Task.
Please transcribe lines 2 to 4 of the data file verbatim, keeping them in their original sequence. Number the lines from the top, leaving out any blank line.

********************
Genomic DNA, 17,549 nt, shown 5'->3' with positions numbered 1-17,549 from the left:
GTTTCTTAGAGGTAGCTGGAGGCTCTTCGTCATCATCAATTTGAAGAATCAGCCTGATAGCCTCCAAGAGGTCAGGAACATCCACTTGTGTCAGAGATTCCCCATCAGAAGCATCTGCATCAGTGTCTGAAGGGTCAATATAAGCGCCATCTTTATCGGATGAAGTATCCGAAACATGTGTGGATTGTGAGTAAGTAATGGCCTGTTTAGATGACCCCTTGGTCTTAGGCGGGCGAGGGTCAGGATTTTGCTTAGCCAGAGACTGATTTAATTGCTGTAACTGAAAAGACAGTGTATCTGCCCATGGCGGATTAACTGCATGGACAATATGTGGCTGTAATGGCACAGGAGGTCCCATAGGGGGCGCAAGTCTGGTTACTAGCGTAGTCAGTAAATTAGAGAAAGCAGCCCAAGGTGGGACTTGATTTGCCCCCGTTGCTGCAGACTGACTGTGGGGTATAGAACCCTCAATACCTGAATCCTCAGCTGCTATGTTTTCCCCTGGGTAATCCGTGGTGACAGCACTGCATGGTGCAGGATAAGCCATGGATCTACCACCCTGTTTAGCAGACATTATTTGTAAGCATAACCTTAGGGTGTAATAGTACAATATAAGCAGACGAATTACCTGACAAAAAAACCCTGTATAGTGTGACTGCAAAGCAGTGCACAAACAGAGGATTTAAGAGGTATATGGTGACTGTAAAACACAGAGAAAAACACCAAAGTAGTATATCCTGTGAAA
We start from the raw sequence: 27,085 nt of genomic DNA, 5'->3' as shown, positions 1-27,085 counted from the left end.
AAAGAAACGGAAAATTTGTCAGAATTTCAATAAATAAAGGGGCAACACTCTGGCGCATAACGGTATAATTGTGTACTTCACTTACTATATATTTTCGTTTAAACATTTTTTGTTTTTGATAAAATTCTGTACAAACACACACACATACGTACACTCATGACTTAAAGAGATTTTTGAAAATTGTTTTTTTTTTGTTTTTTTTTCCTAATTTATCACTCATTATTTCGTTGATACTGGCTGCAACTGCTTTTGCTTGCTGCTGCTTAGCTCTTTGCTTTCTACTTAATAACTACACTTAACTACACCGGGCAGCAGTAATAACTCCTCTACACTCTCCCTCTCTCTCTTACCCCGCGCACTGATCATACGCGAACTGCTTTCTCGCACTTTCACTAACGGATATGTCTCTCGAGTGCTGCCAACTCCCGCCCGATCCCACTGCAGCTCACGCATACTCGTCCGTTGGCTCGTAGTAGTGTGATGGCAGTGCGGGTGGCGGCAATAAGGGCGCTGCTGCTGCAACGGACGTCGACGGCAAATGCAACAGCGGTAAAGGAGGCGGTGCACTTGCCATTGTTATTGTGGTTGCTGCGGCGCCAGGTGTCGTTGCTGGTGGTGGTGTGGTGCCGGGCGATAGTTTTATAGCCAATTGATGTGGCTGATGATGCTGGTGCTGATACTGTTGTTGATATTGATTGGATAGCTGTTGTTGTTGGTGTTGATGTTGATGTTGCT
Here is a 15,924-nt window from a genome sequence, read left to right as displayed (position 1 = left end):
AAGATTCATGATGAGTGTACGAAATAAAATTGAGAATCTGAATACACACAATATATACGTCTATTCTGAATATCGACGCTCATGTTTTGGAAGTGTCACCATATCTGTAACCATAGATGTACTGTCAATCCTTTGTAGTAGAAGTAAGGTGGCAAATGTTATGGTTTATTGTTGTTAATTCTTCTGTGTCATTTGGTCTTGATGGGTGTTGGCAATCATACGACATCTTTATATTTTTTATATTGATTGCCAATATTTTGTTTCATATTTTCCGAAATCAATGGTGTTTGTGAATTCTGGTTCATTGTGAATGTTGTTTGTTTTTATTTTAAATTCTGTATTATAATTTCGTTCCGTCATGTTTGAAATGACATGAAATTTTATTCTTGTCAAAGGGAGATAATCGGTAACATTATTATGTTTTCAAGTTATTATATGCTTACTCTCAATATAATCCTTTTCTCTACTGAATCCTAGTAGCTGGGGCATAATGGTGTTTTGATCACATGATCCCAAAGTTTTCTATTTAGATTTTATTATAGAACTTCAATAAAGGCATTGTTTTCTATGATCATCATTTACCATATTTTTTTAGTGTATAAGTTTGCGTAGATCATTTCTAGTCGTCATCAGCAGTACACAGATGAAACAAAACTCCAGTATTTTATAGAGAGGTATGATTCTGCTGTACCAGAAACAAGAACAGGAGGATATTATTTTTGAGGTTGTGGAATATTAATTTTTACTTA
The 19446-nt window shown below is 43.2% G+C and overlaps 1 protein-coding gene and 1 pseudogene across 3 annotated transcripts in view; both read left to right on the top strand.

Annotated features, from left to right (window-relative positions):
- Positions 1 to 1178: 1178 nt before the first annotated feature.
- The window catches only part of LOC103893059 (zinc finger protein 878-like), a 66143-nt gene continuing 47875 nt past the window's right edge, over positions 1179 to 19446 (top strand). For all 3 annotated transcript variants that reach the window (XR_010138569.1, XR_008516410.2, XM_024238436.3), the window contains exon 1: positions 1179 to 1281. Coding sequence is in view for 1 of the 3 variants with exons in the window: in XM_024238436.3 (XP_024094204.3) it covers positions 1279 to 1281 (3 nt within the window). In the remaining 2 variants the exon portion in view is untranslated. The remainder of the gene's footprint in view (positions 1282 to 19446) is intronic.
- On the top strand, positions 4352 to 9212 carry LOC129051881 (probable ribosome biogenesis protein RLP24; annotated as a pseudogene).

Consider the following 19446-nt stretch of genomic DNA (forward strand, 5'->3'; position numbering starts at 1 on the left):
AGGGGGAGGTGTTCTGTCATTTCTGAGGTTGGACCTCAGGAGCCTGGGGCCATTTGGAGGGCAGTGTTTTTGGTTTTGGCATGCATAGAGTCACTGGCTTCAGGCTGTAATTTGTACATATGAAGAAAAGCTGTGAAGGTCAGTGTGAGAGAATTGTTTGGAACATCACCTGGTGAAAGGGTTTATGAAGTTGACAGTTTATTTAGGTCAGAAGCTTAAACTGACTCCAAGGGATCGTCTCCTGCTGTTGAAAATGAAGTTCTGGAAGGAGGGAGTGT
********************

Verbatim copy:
GTTTCTTAGAGGTAGCTGGAGGCTCTTCGTCATCATCAATTTGAAGAATCAGCCTGATAGCCTCCAAGAGGTCAGGAACATCCACTTGTGTCAGAGATTCCCCATCAGAAGCATCTGCATCAGTGTCTGAAGGGTCAATATAAGCGCCATCTTTATCGGATGAAGTATCCGAAACATGTGTGGATTGTGAGTAAGTAATGGCCTGTTTAGATGACCCCTTGGTCTTAGGCGGGCGAGGGTCAGGATTTTGCTTAGCCAGAGACTGATTTAATTGCTGTAACTGAAAAGACAGTGTATCTGCCCATGGCGGATTAACTGCATGGACAATATGTGGCTGTAATGGCACAGGAGGTCCCATAGGGGGCGCAAGTCTGGTTACTAGCGTAGTCAGTAAATTAGAGAAAGCAGCCCAAGGTGGGACTTGATTTGCCCCCGTTGCTGCAGACTGACTGTGGGGTATAGAACCCTCAATACCTGAATCCTCAGCTGCTATGTTTTCCCCTGGGTAATCCGTGGTGACAGCACTGCATGGTGCAGGATAAGCCATGGATCTACCACCCTGTTTAGCAGACATTATTTGTAAGCATAACCTTAGGGTGTAATAGTACAATATAAGCAGACGAATTACCTGACAAAAAAACCCTGTATAGTGTGACTGCAAAGCAGTGCACAAACAGAGGATTTAAGAGGTATATGGTGACTGTAAAACACAGAGAAAAACACCAAAGTAGTATATCCTGTGAAA
We start from the raw sequence: 27,085 nt of genomic DNA, 5'->3' as shown, positions 1-27,085 counted from the left end.
AAAGAAACGGAAAATTTGTCAGAATTTCAATAAATAAAGGGGCAACACTCTGGCGCATAACGGTATAATTGTGTACTTCACTTACTATATATTTTCGTTTAAACATTTTTTGTTTTTGATAAAATTCTGTACAAACACACACACATACGTACACTCATGACTTAAAGAGATTTTTGAAAATTGTTTTTTTTTTGTTTTTTTTTCCTAATTTATCACTCATTATTTCGTTGATACTGGCTGCAACTGCTTTTGCTTGCTGCTGCTTAGCTCTTTGCTTTCTACTTAATAACTACACTTAACTACACCGGGCAGCAGTAATAACTCCTCTACACTCTCCCTCTCTCTCTTACCCCGCGCACTGATCATACGCGAACTGCTTTCTCGCACTTTCACTAACGGATATGTCTCTCGAGTGCTGCCAACTCCCGCCCGATCCCACTGCAGCTCACGCATACTCGTCCGTTGGCTCGTAGTAGTGTGATGGCAGTGCGGGTGGCGGCAATAAGGGCGCTGCTGCTGCAACGGACGTCGACGGCAAATGCAACAGCGGTAAAGGAGGCGGTGCACTTGCCATTGTTATTGTGGTTGCTGCGGCGCCAGGTGTCGTTGCTGGTGGTGGTGTGGTGCCGGGCGATAGTTTTATAGCCAATTGATGTGGCTGATGATGCTGGTGCTGATACTGTTGTTGATATTGATTGGATAGCTGTTGTTGTTGGTGTTGATGTTGATGTTGCT